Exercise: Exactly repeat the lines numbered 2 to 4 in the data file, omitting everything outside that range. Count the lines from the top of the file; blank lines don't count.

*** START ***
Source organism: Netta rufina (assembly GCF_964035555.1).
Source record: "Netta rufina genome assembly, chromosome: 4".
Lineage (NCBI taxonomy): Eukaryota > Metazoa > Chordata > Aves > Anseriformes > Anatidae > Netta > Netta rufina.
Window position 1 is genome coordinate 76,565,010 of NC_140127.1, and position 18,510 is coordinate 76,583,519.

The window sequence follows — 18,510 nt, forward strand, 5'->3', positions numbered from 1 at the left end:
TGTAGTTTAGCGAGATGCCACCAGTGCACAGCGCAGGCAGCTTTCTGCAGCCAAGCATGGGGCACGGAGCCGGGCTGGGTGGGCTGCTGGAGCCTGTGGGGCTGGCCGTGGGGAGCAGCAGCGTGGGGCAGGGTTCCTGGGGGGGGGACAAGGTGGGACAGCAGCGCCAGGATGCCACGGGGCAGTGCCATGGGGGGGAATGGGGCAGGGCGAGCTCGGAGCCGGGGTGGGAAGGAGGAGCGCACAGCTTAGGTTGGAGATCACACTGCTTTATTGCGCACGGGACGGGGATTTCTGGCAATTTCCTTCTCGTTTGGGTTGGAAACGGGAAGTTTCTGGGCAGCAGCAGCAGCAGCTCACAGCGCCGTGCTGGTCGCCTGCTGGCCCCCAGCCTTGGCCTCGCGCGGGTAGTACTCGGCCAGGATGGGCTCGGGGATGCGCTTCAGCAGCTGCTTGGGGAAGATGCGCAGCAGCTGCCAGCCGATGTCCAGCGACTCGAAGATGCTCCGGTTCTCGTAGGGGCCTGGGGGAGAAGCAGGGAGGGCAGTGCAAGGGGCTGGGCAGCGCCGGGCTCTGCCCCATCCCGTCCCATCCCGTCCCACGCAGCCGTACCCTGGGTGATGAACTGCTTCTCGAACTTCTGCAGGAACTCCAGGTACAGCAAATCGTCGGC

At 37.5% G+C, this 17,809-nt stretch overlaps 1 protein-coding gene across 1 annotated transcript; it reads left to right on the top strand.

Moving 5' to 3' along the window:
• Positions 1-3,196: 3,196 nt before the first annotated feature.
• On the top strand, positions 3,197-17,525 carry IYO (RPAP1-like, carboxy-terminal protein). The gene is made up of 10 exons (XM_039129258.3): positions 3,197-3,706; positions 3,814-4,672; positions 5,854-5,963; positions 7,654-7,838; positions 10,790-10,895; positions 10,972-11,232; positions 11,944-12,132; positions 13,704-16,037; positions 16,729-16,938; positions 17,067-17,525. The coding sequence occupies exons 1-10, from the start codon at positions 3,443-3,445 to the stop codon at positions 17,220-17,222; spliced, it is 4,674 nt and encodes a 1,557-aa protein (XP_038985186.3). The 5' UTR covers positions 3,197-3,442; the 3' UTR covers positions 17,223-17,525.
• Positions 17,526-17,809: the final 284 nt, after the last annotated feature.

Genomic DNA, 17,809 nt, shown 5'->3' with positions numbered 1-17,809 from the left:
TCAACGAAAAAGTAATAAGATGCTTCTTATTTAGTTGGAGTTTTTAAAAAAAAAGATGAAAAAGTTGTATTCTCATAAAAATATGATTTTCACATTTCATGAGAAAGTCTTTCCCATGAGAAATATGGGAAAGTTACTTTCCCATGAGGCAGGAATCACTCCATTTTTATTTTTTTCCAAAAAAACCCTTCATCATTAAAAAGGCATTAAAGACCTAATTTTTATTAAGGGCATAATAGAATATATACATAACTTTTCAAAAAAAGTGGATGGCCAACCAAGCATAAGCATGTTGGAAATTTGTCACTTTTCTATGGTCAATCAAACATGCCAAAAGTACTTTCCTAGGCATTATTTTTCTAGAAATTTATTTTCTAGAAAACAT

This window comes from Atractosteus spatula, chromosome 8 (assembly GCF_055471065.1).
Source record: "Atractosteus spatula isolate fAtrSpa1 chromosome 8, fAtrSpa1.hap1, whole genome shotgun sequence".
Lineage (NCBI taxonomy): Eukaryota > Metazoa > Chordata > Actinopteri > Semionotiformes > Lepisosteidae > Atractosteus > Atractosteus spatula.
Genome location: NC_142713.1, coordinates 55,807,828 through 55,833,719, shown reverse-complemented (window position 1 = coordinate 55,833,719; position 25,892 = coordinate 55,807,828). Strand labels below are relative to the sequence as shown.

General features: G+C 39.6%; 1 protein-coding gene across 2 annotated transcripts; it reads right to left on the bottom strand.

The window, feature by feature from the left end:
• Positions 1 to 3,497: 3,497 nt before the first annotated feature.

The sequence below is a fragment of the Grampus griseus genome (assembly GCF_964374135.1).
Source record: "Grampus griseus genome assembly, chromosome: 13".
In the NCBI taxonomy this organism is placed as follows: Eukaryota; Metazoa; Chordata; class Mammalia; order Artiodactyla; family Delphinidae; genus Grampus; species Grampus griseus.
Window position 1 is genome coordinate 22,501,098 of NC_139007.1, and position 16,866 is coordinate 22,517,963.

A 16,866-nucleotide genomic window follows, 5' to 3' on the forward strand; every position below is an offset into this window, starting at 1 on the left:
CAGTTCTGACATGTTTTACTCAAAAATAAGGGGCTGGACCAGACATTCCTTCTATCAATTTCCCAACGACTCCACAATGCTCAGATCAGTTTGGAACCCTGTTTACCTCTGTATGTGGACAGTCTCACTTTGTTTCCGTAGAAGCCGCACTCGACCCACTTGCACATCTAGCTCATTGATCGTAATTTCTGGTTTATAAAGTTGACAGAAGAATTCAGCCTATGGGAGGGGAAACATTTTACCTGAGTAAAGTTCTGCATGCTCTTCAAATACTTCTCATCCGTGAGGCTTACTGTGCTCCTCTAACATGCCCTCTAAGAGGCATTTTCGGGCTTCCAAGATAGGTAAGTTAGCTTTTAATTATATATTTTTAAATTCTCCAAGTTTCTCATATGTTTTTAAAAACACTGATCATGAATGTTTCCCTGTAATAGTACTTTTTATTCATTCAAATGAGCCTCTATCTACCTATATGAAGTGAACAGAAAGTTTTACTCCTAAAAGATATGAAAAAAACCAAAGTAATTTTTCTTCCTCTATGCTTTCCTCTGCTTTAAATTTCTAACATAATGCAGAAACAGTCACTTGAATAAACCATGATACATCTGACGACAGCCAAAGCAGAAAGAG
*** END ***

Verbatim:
Source record: "Netta rufina genome assembly, chromosome: 4".
Lineage (NCBI taxonomy): Eukaryota > Metazoa > Chordata > Aves > Anseriformes > Anatidae > Netta > Netta rufina.
Window position 1 is genome coordinate 76,565,010 of NC_140127.1, and position 18,510 is coordinate 76,583,519.